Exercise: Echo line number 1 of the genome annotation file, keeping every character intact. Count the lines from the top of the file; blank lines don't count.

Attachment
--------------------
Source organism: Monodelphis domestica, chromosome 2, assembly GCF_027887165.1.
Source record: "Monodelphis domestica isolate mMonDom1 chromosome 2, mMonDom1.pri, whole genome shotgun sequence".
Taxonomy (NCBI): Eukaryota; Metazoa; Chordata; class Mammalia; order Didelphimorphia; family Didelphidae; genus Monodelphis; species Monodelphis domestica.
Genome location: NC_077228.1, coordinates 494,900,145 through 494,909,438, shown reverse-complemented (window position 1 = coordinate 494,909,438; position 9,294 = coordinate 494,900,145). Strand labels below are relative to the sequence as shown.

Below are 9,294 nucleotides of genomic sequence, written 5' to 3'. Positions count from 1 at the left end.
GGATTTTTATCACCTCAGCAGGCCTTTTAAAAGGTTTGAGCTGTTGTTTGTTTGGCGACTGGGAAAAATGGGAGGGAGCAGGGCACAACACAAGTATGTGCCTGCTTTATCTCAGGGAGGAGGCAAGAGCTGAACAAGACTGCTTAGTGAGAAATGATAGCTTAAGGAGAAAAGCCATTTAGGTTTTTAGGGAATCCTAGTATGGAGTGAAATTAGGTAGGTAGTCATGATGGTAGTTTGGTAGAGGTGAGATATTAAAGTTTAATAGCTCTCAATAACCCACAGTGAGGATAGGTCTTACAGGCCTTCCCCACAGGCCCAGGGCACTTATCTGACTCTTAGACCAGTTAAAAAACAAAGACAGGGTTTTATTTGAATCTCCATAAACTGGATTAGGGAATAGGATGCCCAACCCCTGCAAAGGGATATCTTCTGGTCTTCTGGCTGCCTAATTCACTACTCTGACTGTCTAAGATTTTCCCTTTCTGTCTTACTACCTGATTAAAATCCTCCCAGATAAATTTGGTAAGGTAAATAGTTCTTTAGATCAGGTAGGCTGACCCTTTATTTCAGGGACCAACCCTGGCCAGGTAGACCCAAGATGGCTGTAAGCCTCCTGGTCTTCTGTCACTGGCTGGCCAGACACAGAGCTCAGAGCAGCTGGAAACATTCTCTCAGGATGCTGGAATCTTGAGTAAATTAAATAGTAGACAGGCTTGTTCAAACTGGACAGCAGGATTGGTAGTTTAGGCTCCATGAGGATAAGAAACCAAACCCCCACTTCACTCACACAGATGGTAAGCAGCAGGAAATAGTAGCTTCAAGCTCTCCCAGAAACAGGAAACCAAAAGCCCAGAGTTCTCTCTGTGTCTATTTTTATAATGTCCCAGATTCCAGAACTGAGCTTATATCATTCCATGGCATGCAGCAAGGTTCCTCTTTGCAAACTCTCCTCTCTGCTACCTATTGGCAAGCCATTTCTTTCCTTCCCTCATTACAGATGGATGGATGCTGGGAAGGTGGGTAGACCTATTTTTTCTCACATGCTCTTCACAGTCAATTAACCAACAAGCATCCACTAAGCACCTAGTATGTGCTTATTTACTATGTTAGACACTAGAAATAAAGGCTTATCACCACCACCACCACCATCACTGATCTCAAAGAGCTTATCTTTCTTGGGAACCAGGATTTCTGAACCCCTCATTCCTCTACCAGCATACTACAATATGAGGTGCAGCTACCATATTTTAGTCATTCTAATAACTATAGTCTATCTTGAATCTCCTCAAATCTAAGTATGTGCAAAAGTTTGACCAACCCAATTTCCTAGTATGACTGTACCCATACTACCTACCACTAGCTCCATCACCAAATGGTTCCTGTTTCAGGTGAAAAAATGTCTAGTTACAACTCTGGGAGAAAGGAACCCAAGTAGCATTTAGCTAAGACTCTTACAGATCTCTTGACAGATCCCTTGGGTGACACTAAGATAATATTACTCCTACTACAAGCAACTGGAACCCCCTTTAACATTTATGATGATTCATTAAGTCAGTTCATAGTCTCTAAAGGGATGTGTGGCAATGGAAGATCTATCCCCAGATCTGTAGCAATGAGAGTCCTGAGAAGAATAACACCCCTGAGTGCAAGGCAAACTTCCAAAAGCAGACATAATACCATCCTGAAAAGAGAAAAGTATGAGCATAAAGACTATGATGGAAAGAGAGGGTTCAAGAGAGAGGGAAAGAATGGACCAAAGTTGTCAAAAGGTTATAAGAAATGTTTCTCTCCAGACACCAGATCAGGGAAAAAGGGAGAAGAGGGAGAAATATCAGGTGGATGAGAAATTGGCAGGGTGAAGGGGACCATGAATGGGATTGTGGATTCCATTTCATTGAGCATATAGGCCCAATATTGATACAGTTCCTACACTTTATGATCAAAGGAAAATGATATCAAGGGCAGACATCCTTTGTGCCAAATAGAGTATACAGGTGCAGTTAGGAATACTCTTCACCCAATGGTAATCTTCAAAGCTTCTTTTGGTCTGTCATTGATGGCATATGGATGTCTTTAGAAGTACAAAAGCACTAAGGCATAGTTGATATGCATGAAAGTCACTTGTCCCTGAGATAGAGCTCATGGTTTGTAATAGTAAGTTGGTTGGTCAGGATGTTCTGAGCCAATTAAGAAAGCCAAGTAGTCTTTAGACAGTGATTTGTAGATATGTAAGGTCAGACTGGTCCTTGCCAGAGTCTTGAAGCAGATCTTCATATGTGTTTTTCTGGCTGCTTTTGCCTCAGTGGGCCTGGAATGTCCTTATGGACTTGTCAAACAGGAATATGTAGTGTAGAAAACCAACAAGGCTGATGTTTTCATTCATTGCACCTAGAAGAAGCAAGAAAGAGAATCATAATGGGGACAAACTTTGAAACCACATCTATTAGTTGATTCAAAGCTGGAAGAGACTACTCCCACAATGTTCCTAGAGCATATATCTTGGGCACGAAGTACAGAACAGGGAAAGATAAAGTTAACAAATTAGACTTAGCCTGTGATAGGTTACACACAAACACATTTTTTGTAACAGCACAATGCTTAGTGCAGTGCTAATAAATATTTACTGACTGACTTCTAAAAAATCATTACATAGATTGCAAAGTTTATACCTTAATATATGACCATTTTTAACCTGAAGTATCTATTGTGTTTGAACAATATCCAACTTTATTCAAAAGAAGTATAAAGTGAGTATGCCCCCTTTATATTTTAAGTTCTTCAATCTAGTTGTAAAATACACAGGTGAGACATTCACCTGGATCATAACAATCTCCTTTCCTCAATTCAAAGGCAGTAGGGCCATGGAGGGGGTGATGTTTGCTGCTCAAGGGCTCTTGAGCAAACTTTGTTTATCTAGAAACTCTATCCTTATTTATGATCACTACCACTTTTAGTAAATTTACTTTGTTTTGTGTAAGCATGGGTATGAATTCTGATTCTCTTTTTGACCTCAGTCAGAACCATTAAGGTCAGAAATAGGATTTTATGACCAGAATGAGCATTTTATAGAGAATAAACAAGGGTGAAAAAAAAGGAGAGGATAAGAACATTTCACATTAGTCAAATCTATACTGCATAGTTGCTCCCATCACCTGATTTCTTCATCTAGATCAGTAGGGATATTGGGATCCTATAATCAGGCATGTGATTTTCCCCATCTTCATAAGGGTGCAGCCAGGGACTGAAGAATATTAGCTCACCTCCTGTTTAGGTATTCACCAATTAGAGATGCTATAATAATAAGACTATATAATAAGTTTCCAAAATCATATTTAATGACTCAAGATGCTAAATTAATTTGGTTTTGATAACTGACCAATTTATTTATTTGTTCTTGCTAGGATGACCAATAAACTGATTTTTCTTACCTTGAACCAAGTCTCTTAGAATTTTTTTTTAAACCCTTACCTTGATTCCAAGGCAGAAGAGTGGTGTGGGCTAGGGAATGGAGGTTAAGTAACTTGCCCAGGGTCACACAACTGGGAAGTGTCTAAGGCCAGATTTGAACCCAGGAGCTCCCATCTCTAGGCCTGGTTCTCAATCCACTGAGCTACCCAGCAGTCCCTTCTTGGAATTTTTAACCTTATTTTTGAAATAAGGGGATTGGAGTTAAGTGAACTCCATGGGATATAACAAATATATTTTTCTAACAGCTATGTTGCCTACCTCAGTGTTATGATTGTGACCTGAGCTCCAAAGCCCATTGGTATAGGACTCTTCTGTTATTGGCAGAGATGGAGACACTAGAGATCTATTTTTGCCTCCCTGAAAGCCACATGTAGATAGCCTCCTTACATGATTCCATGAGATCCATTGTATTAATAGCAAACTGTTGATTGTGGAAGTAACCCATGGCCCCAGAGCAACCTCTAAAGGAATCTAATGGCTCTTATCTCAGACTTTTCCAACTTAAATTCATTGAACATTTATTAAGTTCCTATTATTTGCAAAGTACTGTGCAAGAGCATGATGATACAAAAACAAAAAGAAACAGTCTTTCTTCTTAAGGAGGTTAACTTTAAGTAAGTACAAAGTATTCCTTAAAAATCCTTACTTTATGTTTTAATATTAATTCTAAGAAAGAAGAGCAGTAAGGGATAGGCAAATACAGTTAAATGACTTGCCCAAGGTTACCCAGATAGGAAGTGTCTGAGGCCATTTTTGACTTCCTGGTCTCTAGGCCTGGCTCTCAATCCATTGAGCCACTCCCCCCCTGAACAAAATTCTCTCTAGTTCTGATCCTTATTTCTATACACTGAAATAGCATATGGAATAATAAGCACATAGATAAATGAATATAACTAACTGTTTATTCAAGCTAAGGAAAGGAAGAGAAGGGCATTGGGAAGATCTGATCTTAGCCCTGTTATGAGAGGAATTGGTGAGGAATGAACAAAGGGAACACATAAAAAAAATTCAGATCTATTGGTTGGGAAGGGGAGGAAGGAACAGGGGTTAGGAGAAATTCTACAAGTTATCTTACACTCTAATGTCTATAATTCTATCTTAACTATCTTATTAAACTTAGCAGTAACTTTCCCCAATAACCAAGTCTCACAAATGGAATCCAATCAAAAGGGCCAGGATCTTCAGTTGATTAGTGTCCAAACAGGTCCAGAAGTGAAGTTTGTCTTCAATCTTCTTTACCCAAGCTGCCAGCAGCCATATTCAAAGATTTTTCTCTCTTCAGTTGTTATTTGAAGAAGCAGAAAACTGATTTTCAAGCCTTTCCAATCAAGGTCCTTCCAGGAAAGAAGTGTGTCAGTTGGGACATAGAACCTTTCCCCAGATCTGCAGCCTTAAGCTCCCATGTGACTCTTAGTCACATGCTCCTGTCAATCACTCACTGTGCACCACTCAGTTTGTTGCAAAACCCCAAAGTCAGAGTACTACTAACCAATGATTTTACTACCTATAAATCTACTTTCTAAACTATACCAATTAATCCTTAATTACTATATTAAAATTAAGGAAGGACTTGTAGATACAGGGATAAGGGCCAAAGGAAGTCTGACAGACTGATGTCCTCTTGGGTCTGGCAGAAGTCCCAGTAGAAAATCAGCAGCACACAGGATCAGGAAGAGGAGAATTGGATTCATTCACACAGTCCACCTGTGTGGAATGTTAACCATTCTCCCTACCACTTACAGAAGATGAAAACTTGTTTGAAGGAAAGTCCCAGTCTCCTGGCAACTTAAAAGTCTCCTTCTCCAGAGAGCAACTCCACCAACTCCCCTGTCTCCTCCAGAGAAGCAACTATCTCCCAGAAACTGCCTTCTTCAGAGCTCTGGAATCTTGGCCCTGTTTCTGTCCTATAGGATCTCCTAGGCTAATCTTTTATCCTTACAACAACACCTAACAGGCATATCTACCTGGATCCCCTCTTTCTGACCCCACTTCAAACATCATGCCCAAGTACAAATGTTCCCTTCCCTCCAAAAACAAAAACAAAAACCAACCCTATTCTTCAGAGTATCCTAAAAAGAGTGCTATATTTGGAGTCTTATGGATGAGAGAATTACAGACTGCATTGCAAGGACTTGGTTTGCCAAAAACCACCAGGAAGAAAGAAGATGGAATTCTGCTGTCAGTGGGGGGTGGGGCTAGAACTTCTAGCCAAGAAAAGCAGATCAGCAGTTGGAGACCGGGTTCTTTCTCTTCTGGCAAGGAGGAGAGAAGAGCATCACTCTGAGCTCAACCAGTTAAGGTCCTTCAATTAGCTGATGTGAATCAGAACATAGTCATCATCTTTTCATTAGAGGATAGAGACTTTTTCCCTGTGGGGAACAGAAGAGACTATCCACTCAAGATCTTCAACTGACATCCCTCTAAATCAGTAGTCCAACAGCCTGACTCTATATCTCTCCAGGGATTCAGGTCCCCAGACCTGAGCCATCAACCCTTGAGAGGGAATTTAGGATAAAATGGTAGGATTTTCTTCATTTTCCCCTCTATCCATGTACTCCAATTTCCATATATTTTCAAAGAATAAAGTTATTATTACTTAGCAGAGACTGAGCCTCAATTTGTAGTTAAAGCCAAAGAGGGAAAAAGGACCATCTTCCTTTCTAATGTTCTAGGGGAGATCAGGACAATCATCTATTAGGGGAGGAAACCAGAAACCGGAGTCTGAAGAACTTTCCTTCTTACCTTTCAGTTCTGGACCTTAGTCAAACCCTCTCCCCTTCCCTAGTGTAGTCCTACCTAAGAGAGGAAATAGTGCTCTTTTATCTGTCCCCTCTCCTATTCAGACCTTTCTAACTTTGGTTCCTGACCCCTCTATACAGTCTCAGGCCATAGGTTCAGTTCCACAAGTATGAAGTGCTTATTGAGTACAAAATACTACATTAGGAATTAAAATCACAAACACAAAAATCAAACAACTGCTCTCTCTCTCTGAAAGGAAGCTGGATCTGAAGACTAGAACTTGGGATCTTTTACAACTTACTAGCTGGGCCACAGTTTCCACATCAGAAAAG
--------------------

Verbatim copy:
Source organism: Monodelphis domestica, chromosome 2, assembly GCF_027887165.1.